Claiming that the developer had more responsibility for being aware that his 24-acre property was a development problem, Half Moon Bay is preparing to appeal a November decision against it that could save the city from a judgment of almost four times its entire operating budget.
Developer Charles Keenan was awarded a $36.8 million judgment against the city for creating wetlands on his “Beachwood” property, preventing him from turning the 24 acres — purchased for $1 million in a foreclosure sale — into an 83-unit housing complex.
On Friday, Mayor Bonnie McClung said the city’s retained legal counsel urged them to appeal the Nov. 28 Federal District Court of California ruling that sided with Keenan, a move that, if successful, could reverse the decision to the city’s favor.
Lawyers representing the city are expected to argue that Keenan should have known that his property was too much of a wetland area for development, and that would remove the city from sole responsibility, McClung said.
The appeal will likely be filed within the first two months of the new year.
“The attorneys tell us that we have a good opportunity at reversal and, at this point, it’s certainly the first step we need to take, to appeal what we think was an erroneous decision,” McClung said. “An appeal and a reversal would be lovely, and I think a settlement would be excellent as well.”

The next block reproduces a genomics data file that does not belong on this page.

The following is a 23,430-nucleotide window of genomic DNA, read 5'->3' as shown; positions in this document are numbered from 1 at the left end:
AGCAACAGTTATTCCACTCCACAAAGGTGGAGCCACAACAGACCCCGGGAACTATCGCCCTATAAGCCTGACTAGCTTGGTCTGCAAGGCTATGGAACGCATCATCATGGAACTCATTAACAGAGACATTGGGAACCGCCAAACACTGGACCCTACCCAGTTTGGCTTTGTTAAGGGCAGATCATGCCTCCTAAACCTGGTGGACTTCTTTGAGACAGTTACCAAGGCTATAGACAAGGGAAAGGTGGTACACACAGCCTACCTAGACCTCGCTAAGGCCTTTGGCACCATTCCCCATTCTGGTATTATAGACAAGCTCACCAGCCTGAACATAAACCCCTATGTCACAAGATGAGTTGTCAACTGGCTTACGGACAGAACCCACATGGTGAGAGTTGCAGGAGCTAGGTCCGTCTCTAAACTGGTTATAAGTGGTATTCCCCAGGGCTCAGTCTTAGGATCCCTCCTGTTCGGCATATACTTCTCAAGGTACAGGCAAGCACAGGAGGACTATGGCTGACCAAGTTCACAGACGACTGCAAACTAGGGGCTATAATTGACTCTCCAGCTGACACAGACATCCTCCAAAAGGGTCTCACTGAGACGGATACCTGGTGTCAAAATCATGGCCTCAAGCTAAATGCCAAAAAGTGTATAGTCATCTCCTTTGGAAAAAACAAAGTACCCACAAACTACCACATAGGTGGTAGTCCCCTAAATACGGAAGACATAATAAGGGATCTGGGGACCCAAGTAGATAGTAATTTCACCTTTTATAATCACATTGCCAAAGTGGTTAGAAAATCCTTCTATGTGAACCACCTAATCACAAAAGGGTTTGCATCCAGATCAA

If the city loses the appeal, and is unable to reach a settlement, the $36.8 million judgment plus an estimated $3 million or more in fees could hit it so hard it would be forced to dissolve into an unincorporated piece of San Mateo County, governed by the county.
The City Council would have to vote to dissolve, then the county Local Agency Formation Commission would have to approve the move and finally Half Moon Bay residents could vote to block the change.
If dissolved, Gordon said the county would take on the $10 million operating budget and the city’s revenues, and then city properties or other assets would have to be used to settle the debt.
A more likely scenario would be a series of bonds and service cuts, to space the payment out over a number of years and avoid irreparable local damage, Gordon said.
Calls to Keenan’s attorney were not returned by press time.